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Does anyone reccomend using Slime in the tubes on the TW?





Cigardog
 

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I hate slime. It makes it so if you get a flat, you can't patch the tube, and it rarely works on anything but a tiny pinhole. I would rather carry one of those split tubes with me. Another trick is to put two tubes in and leave the innermost tube flat. Then, when you get a hole in the first tube, you air up the second one and ride home. It makes your wheels heavier, but if you're dealing with getting alot of flats, it's worth it.
 

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I'll take the middle road on the argument. On a long and remote trip, I'll carry slime and put it in the tire if I get a flat and then air hoping that it will stop the leak or slow it down enough to let me limp back to civilization. I use slime in my bicycle tires and it eventually hardens up, clogs the valve stems, and needs to be thrown away with the tube. I suspect it would do the same thing to an MC tube and I don't want anything too off center - out of round - or gummy in my tube that might cause a failure beyond a normal puncture flat. Maybe someone will wax about the merits of rideon (made for motorcycles and placed in the tube before the flat). I would consider that stuff before inserting Slime in a nonroadside emergency situation. JMHO. Tom
 

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Slime? No way. RideOn? Only if willing to inspect tires on a regular basis. RideOn will seal a flat, and a foreign object shoved around in the hole only tears up the tube worse, possibly to the point the RideOn will no longer seal the hole.



I went on a dualsport ride with about 125 bikes. Half took advantage of free RideOn. 6 flats that weekend, not a one on a bike with RideOn. One bike developed a leak in a tubeless tire, the rider then installed RideOn, and the rider went ahead and wore the tire out over time with no other repair.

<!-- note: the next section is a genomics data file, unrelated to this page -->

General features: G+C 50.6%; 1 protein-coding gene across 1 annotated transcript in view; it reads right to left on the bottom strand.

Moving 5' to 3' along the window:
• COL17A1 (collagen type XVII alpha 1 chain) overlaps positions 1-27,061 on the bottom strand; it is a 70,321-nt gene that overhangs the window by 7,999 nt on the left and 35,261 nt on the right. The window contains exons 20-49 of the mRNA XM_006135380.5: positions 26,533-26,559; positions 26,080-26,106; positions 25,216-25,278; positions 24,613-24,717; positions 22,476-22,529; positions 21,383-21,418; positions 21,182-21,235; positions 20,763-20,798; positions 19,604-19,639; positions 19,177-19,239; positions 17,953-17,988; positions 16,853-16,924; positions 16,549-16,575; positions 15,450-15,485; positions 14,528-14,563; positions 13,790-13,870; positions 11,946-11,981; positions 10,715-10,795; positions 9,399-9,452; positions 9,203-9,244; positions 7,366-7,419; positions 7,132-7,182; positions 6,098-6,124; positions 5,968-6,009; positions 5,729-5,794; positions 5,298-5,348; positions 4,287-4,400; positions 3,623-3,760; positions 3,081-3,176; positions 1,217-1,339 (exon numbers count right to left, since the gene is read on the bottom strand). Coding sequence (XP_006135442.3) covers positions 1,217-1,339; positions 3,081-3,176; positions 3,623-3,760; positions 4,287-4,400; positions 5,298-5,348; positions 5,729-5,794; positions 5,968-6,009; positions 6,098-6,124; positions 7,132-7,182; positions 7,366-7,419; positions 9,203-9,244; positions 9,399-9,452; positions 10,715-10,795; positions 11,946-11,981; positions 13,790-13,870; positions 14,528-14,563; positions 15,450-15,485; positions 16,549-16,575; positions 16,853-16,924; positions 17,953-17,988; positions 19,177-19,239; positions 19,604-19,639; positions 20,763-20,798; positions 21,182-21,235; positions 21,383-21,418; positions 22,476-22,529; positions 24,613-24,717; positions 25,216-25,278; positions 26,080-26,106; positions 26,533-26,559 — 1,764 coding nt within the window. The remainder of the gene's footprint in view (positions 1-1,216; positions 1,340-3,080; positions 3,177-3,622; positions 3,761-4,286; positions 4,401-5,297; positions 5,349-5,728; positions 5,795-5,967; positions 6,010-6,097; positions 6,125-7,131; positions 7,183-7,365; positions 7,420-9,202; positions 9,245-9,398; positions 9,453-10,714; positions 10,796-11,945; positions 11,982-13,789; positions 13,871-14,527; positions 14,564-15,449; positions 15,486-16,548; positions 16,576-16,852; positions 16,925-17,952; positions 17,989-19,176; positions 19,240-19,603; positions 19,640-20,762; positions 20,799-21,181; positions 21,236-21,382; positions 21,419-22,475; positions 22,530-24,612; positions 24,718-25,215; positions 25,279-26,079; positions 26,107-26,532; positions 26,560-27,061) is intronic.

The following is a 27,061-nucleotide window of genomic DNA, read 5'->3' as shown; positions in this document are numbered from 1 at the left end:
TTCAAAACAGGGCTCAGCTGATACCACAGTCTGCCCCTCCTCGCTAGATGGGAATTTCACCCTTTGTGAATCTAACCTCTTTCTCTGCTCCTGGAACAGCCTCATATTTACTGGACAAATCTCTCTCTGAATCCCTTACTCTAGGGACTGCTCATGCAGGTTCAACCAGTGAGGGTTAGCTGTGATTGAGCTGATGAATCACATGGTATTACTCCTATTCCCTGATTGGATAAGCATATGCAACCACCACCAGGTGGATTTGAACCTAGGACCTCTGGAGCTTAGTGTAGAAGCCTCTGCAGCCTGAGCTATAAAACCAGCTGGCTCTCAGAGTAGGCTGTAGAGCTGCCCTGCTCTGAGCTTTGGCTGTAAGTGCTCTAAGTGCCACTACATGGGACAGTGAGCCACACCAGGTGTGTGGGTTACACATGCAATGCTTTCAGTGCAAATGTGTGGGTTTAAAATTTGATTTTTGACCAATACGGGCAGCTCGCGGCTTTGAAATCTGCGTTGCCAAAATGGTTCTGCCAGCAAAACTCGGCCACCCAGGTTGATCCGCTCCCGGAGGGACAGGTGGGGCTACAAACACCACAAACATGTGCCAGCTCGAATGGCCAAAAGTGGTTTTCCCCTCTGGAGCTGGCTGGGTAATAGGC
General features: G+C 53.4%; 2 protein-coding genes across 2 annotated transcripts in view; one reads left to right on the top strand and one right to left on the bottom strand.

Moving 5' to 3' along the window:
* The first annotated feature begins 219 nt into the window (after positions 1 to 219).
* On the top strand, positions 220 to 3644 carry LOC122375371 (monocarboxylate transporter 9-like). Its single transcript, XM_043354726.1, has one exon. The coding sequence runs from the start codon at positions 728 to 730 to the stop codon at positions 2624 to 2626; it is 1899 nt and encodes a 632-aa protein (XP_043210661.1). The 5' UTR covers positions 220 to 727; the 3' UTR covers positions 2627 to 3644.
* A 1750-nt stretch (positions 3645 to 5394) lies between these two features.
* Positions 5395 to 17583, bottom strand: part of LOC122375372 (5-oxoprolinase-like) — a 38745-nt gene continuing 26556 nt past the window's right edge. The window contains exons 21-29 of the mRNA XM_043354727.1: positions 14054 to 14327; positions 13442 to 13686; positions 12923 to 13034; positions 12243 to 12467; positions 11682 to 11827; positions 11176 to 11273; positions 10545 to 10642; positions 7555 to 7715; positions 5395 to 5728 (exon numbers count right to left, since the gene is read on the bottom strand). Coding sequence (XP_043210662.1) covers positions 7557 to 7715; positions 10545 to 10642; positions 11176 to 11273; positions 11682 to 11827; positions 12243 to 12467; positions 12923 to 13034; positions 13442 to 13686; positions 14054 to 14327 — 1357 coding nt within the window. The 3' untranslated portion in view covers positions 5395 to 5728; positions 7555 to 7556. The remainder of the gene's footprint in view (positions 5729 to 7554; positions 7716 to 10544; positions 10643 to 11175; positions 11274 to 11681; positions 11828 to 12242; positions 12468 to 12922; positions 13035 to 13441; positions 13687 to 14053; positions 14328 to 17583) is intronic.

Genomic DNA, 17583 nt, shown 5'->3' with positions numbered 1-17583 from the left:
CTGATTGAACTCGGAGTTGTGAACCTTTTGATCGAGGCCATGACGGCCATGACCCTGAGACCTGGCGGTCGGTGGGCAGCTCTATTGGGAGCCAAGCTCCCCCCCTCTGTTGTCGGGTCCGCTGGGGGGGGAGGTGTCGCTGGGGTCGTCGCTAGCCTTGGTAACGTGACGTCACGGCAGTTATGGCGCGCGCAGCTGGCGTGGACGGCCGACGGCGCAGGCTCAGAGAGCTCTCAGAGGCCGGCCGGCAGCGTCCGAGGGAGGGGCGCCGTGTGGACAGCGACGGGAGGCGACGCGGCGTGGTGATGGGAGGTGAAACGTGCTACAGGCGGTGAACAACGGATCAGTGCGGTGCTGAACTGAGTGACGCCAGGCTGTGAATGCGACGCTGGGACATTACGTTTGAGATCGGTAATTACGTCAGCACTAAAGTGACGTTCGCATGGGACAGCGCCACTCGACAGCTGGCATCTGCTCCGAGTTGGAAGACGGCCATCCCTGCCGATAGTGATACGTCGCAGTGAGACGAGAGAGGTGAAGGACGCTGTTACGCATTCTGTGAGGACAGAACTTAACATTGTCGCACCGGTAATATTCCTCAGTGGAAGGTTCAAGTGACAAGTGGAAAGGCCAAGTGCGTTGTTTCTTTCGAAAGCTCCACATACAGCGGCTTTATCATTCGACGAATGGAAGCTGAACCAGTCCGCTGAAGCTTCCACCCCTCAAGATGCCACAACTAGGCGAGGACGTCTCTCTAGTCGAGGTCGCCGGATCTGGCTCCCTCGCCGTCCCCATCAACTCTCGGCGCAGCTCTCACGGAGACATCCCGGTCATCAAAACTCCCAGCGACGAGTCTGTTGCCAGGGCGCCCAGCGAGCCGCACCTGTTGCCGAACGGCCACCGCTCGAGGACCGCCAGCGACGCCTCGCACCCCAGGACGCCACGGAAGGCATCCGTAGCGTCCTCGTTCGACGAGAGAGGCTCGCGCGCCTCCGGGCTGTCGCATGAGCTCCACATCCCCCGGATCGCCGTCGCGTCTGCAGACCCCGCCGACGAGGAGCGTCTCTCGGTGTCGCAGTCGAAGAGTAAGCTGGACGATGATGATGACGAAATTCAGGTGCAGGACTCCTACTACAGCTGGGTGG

RideOn is water based and can be rinsed off so a punctured tube can be patched, but there is a good chance that a tube that RideOn won't plug is also too far gone to be patched.



I've not had a flat since I began using RideOn, and I've pulled several objects out of my tires over the years.
 

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Slime? No way. RideOn? Only if willing to inspect tires on a regular basis. RideOn will seal a flat, and a foreign object shoved around in the hole only tears up the tube worse, possibly to the point the RideOn will no longer seal the hole.



I went on a dualsport ride with about 125 bikes. Half took advantage of free RideOn. 6 flats that weekend, not a one on a bike with RideOn. One bike developed a leak in a tubeless tire, the rider then installed RideOn, and the rider went ahead and wore the tire out over time with no other repair.



RideOn is water based and can be rinsed off so a punctured tube can be patched, but there is a good chance that a tube that RideOn won't plug is also too far gone to be patched.



I've not had a flat since I began using RideOn, and I've pulled several objects out of my tires over the years.
Yeah I have heard that ride-on is better but where is a good source for it? I have been unable to find it locally.
 

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What I really wonder is how you guy's with the giant atv tires break the bead trailside to fix a flat let alone get the tire back on the bead with a hand pump or co2 filler out in the wilderness ?